The Tempest

The Tempest

In the Broadway revival of Present Laughter , currently in performances at the American Airlines Theater, Victor Garber treats the audience to a mournful rendition of the “World Weary.” While a charming addition to the Noel Coward comedy, the song would be more at place onstage at the Brooklyn Academy of Music, where The Tempest is being performed by members of The Bridge Project.

Directed by Sam Mendes, this starkly staged production stars Stephen Dillane as Prospero, the Duke of Milan who has been living on an island for twelve years with his daughter Miranda. Ousted by his power-hungry brother, Prospero, who happens to be a skilled magician, is now planning his revenge. Played by Dillane, this Prospero is an intelligent, calculated academic. Nothing he does is impulsive and nothing passes by him. He sees everything happening around him and one gets the impression that he has seen quite a bit. This Prospero is tired; world-weary, if you will.

But he’s not too tired to execute one more spell. With the assistance of the spirit Ariel, played by Christian Camargo, Prospero is at last claiming his title and his power back, and his plan begins with a storm. The swift, powerful staging of this storm is a strong opening to the show; however, the rest of the performance does not follow suit.

And it’s not for a lack of trying. Everyone in the cast is excellent. Juliet Rylance’s Miranda is disarmingly charming and funny. Her reaction to seeing a large group of grown men for the first time in her adult life – “O brave new world, that has such people in it!”- is a noteworthy moment of humor in an otherwise very somber show. Her instant, rapturous romance with the handsome Edward Bennett’s Ferdinand is sincere and believable.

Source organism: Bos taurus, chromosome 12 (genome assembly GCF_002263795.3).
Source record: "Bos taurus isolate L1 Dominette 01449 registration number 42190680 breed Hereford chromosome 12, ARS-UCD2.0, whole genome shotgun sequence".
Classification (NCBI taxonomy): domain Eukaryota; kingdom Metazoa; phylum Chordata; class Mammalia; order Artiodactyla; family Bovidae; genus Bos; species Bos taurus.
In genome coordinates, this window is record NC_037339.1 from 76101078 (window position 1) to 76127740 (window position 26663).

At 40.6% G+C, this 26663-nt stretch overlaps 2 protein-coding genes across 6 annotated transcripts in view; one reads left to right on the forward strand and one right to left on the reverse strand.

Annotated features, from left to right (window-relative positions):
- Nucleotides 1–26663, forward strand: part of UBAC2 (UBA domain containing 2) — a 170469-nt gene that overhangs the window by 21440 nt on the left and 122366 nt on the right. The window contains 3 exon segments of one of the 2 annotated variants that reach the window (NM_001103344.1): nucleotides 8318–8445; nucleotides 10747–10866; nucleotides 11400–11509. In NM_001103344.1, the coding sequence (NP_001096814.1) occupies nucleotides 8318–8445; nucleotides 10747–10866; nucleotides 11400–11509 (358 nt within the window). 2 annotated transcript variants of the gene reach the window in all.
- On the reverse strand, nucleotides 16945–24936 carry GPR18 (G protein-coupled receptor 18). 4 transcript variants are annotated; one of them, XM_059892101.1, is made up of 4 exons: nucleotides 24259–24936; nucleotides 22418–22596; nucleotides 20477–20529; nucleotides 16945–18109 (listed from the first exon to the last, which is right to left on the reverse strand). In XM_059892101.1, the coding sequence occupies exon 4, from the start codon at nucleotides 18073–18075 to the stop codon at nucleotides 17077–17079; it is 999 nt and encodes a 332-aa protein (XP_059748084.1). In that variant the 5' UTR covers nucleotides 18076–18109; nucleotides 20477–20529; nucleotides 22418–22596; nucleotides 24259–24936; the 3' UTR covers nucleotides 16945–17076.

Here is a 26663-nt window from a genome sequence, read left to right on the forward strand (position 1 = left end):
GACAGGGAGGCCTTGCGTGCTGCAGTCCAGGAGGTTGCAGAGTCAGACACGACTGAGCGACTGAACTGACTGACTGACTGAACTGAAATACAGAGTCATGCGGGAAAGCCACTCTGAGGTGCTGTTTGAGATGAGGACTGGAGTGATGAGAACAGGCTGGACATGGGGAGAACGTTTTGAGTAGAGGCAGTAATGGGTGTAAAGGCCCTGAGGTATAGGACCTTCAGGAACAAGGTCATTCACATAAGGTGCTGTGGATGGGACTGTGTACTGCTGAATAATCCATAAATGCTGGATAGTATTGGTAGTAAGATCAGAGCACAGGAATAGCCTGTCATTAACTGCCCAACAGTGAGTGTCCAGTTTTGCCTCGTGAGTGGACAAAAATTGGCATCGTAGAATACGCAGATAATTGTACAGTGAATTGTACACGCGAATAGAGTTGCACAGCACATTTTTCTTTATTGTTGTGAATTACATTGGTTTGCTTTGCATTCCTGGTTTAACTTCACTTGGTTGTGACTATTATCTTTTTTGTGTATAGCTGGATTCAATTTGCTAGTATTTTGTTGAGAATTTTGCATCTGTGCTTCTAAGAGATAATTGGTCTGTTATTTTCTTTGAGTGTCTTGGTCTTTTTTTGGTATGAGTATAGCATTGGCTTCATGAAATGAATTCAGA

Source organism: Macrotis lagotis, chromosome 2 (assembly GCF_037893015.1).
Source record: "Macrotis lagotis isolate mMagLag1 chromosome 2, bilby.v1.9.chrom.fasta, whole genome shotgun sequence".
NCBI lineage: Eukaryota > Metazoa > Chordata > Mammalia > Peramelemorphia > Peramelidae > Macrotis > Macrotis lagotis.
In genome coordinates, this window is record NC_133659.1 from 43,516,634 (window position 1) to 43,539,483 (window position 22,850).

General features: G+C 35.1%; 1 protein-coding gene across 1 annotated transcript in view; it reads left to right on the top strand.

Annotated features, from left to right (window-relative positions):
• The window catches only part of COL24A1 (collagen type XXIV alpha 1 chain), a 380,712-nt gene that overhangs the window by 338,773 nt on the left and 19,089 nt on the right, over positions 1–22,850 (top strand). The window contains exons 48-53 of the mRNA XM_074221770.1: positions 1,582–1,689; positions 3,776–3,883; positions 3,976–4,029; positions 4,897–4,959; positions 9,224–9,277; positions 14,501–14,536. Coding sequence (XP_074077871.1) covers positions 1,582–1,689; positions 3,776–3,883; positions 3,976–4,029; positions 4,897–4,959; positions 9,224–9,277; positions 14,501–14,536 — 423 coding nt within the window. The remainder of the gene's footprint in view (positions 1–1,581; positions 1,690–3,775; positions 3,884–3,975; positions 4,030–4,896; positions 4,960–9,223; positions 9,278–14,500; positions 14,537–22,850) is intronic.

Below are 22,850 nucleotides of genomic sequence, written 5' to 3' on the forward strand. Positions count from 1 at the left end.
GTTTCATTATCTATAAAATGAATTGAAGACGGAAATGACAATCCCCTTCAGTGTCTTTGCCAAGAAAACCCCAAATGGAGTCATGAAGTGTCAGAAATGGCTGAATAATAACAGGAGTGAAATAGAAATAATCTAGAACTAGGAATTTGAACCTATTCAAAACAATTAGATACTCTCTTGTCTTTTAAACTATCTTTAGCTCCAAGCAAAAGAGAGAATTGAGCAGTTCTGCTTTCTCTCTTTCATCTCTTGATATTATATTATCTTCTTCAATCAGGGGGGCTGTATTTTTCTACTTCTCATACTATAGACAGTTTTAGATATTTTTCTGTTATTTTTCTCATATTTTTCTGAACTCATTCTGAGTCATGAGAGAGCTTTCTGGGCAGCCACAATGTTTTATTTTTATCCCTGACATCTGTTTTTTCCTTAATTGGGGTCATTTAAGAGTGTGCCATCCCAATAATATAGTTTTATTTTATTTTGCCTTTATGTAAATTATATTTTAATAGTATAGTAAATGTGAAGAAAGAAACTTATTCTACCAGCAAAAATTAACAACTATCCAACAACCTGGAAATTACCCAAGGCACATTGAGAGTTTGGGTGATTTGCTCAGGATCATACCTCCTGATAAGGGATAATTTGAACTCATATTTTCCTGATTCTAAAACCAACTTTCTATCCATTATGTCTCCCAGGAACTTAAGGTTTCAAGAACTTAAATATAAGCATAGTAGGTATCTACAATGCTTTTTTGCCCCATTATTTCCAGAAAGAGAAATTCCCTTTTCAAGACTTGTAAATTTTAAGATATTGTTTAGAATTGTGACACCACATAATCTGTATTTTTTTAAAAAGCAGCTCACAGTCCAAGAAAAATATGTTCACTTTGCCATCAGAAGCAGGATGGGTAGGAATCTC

Camargo’s somber, businesslike Ariel is an illuminating presence onstage, and his relationship with Prospero is startlingly sincere and a drastic contrast to Ron Cephas Jones’ Caliban, a native enslaved by Prospero whose brutal loathing of his master is truly disturbing to witness. His drunken scenes with Stephano (Thomas Sadoski) and Trinculo (Anthony O’Donnell) are entertaining, but it is impossible to forget the darkness of Caliban’s fury for long. Michael Thomas’ Antonio, Richard Hansell’s Sebastian and Alvin Epstein’s Gonzalo, as well as Jonathan Lincoln Fried’s Alonso make a fine supporting ensemble.

But even the brightness of the performances can’t escape the heavy darkness of the stage. One small circle of sand indicates the island, while the river that flows behind the stage is so dark one can’t help but wonder what might be lurking in its waters. When not performing the actors sit in chairs in the water, motionless. All except Caliban, that is, who claws his way through the sand to arrive onstage. His entrance, as well as his stance and voice, are reminiscent of Gollum from The Lord of the Rings. Another example of startling staging occurs when Ariel is called upon to frighten other residents of the island and he emerges in an enormous contraption of wings wider than he is tall and addresses them in a booming, echoing voice. The choice of airing home videos of Miranda’s childhood during a celestial celebration of her engagement to Prince Ferdinand also felt odd and out of place.

Similar to the presentation of the Bridge Project’s other play, As You Like It the drastic difference between dark and light, good and evil, is so stark and, forgive the pun, the bridge is so wide it cannot be crossed. The play is in conflict with itself and Prospero seems to be aware of this conflict. It’s easy to believe him when he says after retiring to Milan, “every third thought shall be my grave.” It even sounds like he’s looking forward to it.

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